How to Improve Your Mental Health in College

mental health in college

Whether you’re 18 or over 50, your mental health is important. Daily life stressors combined with going to college at any age may lead to feelings of anxiety and depression. The thing is, even though we all experience emotional issues from time to time, younger adults may not yet know how to process them as effectively as someone who’s older. However, the tips below will help you to deal with the challenges of adjusting to college life and dealing with the many other challenges you face each day. 

Create Healthy Habits

The first step towards feeling good physically and mentally is living a healthy life. As humans, we’re creatures of habit, so creating healthy habits can improve your mental health. You should stick to a regular sleep schedule, exercise regularly and eat a healthy diet. That means creating a schedule that works for you. For instance, if you know you need extra time to study, pencil it in and get started early. Don’t wait until the night before an exam to hit the books as you’ll likely be exhausted the following day and probably won’t remember much of what you read.

Practice Self-Care

As chaotic as college schedules can be, you need to find time to practice self-care. Since everyone’s idea of self-care is different, don’t think you need to do exactly what your friends are doing. If disconnecting from social media and spending the afternoon watching your favorite movie is soothes you, then that’s what you need to do if you feel stressed out. Focus on activities that make you feel refreshed, energized and confident after you engage in them.

Ask For Help

Although mental health awareness is increasing, some people still feel embarrassed by their emotions. They may even start to compare themselves to their peers who seem to have it all together. It’s important to understand that appearances can be deceiving, so just because someone appears to be thriving, doesn’t necessarily mean it’s true. Many students feel overwhelmed during their first year of college.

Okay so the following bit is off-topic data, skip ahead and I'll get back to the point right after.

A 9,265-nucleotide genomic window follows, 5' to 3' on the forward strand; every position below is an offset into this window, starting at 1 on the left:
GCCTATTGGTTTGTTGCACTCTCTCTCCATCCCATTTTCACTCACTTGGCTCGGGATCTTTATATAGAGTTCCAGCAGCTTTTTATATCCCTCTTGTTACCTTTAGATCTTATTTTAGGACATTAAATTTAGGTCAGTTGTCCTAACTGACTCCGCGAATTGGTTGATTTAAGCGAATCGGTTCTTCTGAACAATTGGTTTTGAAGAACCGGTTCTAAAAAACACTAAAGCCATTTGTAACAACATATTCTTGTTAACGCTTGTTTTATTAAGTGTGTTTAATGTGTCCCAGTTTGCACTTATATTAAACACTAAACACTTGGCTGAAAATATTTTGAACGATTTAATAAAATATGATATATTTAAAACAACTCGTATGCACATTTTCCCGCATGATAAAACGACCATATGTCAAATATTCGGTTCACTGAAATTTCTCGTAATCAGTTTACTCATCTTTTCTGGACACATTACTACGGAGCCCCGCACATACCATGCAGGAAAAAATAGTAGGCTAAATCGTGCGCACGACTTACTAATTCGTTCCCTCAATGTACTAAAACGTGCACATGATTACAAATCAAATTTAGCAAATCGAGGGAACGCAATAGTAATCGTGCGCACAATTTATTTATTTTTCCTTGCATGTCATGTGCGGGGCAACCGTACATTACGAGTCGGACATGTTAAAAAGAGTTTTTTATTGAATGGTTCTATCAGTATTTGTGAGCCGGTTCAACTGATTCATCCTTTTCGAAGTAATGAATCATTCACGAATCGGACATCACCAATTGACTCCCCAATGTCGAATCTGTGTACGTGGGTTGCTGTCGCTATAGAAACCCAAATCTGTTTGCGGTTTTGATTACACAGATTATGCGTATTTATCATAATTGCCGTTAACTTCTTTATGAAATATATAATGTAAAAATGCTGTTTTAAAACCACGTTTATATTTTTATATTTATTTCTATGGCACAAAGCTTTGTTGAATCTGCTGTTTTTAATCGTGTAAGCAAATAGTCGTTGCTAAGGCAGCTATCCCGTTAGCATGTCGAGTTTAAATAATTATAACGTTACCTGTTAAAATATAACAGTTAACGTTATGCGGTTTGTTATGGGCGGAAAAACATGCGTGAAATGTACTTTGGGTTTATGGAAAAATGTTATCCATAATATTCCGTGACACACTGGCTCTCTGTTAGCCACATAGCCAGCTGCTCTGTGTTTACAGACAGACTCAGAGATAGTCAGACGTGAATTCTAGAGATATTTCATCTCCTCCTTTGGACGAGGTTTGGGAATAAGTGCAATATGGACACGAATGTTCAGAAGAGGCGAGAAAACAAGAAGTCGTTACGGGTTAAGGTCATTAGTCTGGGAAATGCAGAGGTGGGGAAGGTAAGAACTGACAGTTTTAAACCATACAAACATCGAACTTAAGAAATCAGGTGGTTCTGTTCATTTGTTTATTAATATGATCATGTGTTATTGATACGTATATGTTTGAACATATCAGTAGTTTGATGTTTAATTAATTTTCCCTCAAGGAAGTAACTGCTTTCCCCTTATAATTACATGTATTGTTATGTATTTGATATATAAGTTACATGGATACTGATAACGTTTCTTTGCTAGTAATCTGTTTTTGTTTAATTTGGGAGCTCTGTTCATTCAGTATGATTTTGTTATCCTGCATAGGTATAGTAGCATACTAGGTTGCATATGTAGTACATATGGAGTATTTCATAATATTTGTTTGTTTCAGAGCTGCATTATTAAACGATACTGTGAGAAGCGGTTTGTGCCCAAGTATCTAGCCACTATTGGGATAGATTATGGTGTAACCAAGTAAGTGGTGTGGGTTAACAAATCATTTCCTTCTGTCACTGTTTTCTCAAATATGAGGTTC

College comes with added responsibility and pressure to succeed, so don’t be surprised if you need a helping hand. In addition to reaching out for psychological support via telehealth, there’s also a lot of valuable information online. There are also self-help resources and 12-step guides for college students to learn develop coping strategies. These resources can help you learn ways to feel less stressed about all the changes you are experiencing, which in turn, may reduce lingering feelings of anxiety or depression. It’s important to note that if you’re feeling suicidal or have the urge to self-harm, never feel ashamed. Reach out to your family, a crisis hotline, or call 911 immediately.

Practice Mindfulness

Even though it takes practice, learning how to meditate and live in the moment is liberating. Once you learn how to let the little things go and not allow toxic people to ruin an otherwise good day, you’re better able to find happiness in life’s simple pleasures. For example, everyday events such as walking to class or having a conversation with a barista may become much more enjoyable when you are more mindful. It’s about appreciating the little moments in life and not always focusing on things that are out of your control.

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